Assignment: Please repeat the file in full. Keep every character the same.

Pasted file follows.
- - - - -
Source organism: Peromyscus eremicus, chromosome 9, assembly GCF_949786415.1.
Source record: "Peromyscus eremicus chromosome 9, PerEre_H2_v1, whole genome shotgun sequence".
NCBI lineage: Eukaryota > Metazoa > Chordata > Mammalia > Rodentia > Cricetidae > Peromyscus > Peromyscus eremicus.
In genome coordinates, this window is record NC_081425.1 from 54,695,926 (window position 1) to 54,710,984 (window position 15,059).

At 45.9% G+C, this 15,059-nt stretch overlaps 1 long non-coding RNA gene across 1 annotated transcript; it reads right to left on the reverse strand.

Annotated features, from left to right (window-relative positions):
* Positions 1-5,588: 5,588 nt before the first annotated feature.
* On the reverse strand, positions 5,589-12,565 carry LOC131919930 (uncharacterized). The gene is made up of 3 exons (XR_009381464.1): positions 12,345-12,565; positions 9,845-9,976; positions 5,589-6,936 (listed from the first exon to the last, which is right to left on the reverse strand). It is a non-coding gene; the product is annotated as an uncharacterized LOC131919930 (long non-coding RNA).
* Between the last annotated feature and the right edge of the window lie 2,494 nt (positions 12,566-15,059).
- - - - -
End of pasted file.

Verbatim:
Source organism: Peromyscus eremicus, chromosome 9, assembly GCF_949786415.1.
Source record: "Peromyscus eremicus chromosome 9, PerEre_H2_v1, whole genome shotgun sequence".
NCBI lineage: Eukaryota > Metazoa > Chordata > Mammalia > Rodentia > Cricetidae > Peromyscus > Peromyscus eremicus.
In genome coordinates, this window is record NC_081425.1 from 54,695,926 (window position 1) to 54,710,984 (window position 15,059).

At 45.9% G+C, this 15,059-nt stretch overlaps 1 long non-coding RNA gene across 1 annotated transcript; it reads right to left on the reverse strand.

Annotated features, from left to right (window-relative positions):
* Positions 1-5,588: 5,588 nt before the first annotated feature.
* On the reverse strand, positions 5,589-12,565 carry LOC131919930 (uncharacterized). The gene is made up of 3 exons (XR_009381464.1): positions 12,345-12,565; positions 9,845-9,976; positions 5,589-6,936 (listed from the first exon to the last, which is right to left on the reverse strand). It is a non-coding gene; the product is annotated as an uncharacterized LOC131919930 (long non-coding RNA).
* Between the last annotated feature and the right edge of the window lie 2,494 nt (positions 12,566-15,059).